Turkish court rules to keep Osman Kavala behind bars despite CoE's infringement move
In its monthly detention review, an Istanbul court on Feb. 10 ruled to keep renowned philanthropist Osman Kavala behind bars despite the Council of Europe's move to launch infringement procedure against Turkey.
An Istanbul court on Feb. 10 ruled to keep renowned philanthropist Osman Kavala behind bars by majority vote in a monthly detention review. The ruling came despite the Council of Europe (CoE)'s move to launch infringement procedure against Turkey.
The next hearing of the case will take place on Feb. 21.
In its justification, the Istanbul 13th Heavy Penal Court said that the judicial control measures will "stay insufficient considering that there has been no change in the legal situation since the last-dated evaluation and taking into account the nature of the crime charged to the accused Mehmet Osman Kavala as well as the stage of the trial."
One judge had a dissenting opinion saying that Kavala's defense had been already taken and the evidence had been already collected.
Last week, President Recep Tayyip Erdoğan said that Turkey will not respect the Council of Europe if it does not respect Turkish courts.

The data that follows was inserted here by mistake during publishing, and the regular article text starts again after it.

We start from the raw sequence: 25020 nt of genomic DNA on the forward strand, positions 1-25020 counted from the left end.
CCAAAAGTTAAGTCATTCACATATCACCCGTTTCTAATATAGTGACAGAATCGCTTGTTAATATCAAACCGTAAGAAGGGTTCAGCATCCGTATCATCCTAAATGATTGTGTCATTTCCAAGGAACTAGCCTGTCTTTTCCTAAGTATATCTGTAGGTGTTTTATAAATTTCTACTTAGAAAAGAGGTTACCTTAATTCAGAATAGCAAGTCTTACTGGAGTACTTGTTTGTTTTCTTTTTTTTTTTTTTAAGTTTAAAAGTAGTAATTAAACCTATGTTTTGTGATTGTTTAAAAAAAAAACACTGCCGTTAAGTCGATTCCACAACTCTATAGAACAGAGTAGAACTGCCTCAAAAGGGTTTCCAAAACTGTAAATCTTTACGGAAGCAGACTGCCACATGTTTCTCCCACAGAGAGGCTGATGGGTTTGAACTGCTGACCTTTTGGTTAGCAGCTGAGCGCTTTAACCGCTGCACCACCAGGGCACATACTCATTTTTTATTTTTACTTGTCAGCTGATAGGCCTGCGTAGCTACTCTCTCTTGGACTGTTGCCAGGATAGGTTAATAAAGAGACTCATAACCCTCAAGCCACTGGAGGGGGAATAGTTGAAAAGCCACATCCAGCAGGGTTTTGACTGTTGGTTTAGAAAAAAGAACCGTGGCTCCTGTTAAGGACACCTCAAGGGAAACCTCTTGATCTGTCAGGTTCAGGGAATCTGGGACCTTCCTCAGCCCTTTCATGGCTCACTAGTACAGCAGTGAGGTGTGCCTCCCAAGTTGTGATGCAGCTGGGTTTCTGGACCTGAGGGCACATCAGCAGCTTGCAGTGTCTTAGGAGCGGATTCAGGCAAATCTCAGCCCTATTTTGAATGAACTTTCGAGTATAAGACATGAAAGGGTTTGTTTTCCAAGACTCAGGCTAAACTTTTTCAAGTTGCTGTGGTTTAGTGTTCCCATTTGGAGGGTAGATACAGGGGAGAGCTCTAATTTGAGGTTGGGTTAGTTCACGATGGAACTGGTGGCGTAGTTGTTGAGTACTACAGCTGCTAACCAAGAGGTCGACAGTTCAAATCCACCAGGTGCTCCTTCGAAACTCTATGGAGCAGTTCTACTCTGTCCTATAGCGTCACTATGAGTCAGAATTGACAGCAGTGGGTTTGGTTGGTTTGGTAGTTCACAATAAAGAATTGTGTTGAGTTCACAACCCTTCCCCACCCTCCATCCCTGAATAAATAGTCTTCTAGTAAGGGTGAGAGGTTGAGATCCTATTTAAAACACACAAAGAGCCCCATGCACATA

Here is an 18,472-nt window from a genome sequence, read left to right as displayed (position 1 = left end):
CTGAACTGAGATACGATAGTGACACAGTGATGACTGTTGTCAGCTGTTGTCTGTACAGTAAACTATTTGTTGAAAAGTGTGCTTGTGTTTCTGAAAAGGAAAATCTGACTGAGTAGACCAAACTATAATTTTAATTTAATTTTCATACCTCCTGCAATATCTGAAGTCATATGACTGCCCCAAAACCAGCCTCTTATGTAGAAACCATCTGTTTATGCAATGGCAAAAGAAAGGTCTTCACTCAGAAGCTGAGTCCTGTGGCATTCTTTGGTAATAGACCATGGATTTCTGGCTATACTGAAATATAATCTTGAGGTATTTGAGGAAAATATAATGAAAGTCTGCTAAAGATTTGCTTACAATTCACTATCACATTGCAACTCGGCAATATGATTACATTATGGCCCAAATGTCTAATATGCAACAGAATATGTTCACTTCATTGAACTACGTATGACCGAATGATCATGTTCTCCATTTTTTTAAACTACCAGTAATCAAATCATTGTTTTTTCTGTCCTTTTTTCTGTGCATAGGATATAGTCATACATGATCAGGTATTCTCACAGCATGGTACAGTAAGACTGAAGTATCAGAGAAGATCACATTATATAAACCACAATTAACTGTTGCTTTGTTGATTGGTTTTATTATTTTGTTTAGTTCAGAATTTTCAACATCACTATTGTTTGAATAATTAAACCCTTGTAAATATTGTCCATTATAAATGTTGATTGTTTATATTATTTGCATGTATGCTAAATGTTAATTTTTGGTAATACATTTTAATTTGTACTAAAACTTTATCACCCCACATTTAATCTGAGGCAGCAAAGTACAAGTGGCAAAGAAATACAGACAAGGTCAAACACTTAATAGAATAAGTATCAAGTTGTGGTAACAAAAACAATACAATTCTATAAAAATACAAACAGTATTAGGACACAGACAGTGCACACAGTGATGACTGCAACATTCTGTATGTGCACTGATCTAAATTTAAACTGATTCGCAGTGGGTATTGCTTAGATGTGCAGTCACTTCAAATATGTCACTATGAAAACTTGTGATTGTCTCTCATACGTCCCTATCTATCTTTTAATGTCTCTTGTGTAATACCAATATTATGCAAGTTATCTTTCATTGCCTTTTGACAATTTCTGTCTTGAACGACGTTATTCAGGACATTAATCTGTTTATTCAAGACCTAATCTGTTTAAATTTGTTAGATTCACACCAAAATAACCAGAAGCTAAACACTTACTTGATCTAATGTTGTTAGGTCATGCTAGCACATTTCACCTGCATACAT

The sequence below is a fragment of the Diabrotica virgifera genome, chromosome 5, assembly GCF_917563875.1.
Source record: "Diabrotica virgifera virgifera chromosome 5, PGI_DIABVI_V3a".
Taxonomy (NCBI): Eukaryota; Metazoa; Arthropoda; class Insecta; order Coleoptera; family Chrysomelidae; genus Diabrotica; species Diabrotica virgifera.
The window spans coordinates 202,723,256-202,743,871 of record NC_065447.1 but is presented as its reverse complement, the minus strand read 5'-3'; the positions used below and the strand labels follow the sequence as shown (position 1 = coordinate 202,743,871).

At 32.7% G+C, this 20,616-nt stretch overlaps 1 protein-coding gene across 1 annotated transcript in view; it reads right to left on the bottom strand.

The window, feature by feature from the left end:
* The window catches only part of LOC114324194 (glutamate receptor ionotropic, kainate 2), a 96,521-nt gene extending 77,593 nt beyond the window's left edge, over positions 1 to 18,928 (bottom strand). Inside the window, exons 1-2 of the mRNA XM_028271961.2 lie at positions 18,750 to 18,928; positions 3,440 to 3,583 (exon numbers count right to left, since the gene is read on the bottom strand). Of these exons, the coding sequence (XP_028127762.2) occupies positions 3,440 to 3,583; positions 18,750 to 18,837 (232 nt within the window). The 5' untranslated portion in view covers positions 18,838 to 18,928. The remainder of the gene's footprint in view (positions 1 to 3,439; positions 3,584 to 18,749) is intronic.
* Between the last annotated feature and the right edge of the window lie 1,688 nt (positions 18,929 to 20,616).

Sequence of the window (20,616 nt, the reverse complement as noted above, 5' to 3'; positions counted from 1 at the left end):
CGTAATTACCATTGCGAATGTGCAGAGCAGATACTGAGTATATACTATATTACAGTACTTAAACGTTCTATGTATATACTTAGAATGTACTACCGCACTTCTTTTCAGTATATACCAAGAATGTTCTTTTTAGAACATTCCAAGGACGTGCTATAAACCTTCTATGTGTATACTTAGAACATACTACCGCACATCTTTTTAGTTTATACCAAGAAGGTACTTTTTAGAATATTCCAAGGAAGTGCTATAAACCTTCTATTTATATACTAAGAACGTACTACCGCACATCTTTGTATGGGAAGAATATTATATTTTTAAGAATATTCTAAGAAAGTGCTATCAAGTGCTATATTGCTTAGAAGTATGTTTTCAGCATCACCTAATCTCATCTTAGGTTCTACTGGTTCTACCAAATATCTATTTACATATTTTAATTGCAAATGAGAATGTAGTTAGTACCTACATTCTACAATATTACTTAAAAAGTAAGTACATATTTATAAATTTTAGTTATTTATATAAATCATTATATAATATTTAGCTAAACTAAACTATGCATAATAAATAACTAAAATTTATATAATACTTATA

The Committee of Ministers, the executive organ of the Council of Europe (CoE), on Feb. 2 voted on the transfer of the Osman Kavala case to the European Court of Human Rights (ECHR). With this ruling, the infringement procedure against Turkey has officially started.
Kavala was arrested in 2017 on charges that he helped to plan the 2013 Gezi Park protests in Turkey. He was cleared of these charges in February 2020 but immediately arrested on charges that he orchestrated the July 2016 coup attempt. Kavala has been held in pre-trial detention for over four years without a conviction.
In 2019, the ECHR said Kavala's ongoing imprisonment was political and called on Turkey to free him.